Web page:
Thank you for reaching out here and sorry that you are going through a difficult time. It sounds like you are in a manipulative and abusive relationship. I can see that your partner is negatively affecting your mental health as well as your children. I know you might feel guilty for maybe leaving him because you think he might change or maybe that you don't want to leave for your children's sake, but from what you are stating, things have been worse for you and your children. Making the decision to leave is not easy, but if you have made that decision, then you should not have to feel guilty for doing it or explain it to someone, you should just do it and not look back. I think your children would rather you and your partner living away from each other and having a respectful relationship than being together and causing anxiety to both you and them. I think you might benefit from seeing a counsellor or psychologist if you don't already to talk about your situation. If you are finding it very difficult to leave, maybe you might benefit from asking a family member or a mutual friend to help you in this situation to resolve this issue. Leaving will not be easy, but you are the only one that can make that decision.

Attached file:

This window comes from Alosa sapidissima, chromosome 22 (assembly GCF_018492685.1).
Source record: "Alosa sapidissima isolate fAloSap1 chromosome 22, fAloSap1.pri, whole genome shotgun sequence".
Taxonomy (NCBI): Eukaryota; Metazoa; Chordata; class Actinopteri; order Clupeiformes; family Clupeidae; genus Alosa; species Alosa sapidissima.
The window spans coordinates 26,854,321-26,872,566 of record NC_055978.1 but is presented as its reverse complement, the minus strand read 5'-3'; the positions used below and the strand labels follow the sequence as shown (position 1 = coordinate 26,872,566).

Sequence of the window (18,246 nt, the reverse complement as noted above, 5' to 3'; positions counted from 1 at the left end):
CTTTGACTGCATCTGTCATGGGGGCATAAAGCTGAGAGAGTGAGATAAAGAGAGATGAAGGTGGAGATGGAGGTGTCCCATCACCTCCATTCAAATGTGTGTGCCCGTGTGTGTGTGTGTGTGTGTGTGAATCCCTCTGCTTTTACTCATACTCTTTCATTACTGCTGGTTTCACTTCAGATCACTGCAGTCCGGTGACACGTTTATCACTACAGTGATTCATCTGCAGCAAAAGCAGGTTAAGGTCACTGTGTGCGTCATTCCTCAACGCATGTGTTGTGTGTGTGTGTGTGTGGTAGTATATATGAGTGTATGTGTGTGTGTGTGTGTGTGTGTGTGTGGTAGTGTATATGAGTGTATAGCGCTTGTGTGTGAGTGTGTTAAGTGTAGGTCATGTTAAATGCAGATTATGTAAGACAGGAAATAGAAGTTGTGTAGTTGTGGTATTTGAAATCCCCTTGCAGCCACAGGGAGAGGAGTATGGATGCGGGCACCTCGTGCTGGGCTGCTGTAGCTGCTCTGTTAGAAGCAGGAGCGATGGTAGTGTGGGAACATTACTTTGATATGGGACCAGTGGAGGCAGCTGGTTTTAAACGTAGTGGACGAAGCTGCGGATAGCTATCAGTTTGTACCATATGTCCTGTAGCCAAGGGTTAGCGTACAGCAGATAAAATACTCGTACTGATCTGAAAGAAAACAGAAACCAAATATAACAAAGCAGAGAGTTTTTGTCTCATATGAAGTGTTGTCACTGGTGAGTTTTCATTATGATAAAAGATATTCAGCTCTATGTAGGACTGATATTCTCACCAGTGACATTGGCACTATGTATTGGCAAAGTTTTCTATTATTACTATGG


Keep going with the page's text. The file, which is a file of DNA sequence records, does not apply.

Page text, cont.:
Valued Contributor
Valued Contributor

Hi TornApart,